Writing Tools I Use

Why did I abandon mechanical pencils for pens? pen and notes

When I first started writing, I had a thing for mechanical pencils (only the .5mm ones… I was a purist). And I learned to print very small, to cram all the words I could onto a bit of scrap paper.

Perhaps you’ve figured out why I don’t do that anymore… something about trying to see those faint pencil-scratchings while using both hands to type what I’ve written.

Miniscule pen-scratchings, however, are still visible, progressive lenses notwithstanding.

These days, even my first draft is usually done at the keyboard, but devotional notes often come during my morning quiet time with God, and sometimes I write reviews or other blog posts in waiting rooms and such.

On to today’s post: Writing tools. Not resources, because that’s a different post altogether.

Fiction tools, to be specific, because I need more of those.

  • Pen and paper. I don’t leave home without it 🙂
  • Computer, printer, internet, email, Google etc. And backup. Flash drives, dvds, Dropbox for off-site storage.
  • How to Find Your Story and Character Creation for the Plot-First Novelist, both from Jeff Gerke. These are interactive worksheets, so I call them tools instead of resources. I bought them together in the Writer’s Foundation Bundle. What I like about these is they walk me through the discovery process and help me think deeper than I might otherwise go.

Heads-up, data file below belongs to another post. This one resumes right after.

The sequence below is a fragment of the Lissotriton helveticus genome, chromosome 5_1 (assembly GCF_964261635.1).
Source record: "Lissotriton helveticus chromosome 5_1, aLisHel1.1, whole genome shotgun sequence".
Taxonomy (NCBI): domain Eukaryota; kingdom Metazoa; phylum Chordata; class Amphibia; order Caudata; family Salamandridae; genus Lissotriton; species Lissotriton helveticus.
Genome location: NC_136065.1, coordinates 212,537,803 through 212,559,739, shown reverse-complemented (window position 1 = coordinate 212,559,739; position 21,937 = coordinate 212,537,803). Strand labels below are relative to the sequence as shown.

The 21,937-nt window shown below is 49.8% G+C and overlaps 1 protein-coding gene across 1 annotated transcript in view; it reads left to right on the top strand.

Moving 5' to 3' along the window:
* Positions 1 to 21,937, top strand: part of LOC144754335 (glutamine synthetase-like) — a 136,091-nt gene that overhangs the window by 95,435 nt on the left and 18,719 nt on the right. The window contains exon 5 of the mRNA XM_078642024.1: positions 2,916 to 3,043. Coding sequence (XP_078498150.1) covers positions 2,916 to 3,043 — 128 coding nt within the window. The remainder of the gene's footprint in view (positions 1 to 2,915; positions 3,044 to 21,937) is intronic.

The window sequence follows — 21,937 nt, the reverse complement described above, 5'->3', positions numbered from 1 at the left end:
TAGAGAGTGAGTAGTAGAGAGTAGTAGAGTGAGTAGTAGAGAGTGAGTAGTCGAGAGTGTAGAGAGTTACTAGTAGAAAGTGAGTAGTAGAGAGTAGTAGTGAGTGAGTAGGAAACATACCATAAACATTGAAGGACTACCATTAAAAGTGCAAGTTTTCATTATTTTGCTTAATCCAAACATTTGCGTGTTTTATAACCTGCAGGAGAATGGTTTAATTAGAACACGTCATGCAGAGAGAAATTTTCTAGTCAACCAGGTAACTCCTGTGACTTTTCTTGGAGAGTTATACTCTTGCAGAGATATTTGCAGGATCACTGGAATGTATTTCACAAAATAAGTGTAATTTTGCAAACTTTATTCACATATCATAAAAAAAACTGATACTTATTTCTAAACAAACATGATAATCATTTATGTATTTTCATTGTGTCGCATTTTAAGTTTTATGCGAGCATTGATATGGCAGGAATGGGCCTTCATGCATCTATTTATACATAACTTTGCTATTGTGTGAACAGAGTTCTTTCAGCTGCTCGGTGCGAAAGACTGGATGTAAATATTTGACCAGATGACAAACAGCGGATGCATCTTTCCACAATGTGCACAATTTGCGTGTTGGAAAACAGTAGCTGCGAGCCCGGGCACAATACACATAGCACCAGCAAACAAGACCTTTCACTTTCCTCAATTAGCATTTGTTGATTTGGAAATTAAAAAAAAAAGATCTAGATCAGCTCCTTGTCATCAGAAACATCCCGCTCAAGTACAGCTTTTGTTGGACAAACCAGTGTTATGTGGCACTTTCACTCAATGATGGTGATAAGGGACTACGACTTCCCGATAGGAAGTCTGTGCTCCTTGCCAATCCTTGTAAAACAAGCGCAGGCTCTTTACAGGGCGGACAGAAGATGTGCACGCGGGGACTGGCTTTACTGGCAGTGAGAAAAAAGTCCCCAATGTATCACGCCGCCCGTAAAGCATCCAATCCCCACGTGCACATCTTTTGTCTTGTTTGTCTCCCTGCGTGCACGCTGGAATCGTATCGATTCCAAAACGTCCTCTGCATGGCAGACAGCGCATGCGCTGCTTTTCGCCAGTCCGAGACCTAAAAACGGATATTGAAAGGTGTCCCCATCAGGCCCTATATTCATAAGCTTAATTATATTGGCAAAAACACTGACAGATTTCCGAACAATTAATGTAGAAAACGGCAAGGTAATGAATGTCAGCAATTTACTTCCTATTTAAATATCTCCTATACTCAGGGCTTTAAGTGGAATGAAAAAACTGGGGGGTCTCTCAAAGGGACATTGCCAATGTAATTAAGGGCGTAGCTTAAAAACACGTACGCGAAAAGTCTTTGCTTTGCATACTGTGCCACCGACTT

• Microsoft OneNote. Those closest to me have heard me rave about the features of this amazing product. I have a OneNote “binder” for online writing and one for each of my novels including the works-in-progress.
  • Scrivener. I’m new to this tool, using it as I revise Secrets and Lies, but as soon as I saw the first video tutorial I was a fan. (Find Scrivener here)
  • Microsoft Excel. I confess I forgot this one until I read NJ Lindquist’s post on writing tools. I don’t use Excel a lot, but as well as keeping track of writing expenses and income for Revenue Canada, I keep a master list of character names in an Excel file. I can sort by first name, last name and by story. That saves me from having too many names beginning with the same letter. Doesn’t help with the more subtle similarities… part of my revisions to Secrets and Lies will be the re-naming of a few individuals. At present there are characters named Hill, Stairs, LaMontagne (the mountain) and Cliff. Wonder what my subconscious was up to with all that!
  • binder and highlighted textHighlighters, pens and binder. Margie Lawson’s online course, Empowering Character Emotions, taught me the basics of her EDITS system, so when it’s final-draft time I print the manuscript and colour-code it to see what still needs work.
  • A program called Klok (I use the free version) that lets me track my time. It helps keep me accountable to actually work, and it lets me see where I’m putting my time. (Find Klok here)

pry bar
These are the tools I use. If you’re a writer, what about you?

Bonus tool: my absolute favourite non-writerly tool, which I am now honour-bound to include in a novel (and I think I know where… she rubs her hands and cackles with glee) → → →

Reader or writer, if you’re interested in writerly tools, click the blog hop image and you’ll find other posts on the same topic.

Blog hop for writers

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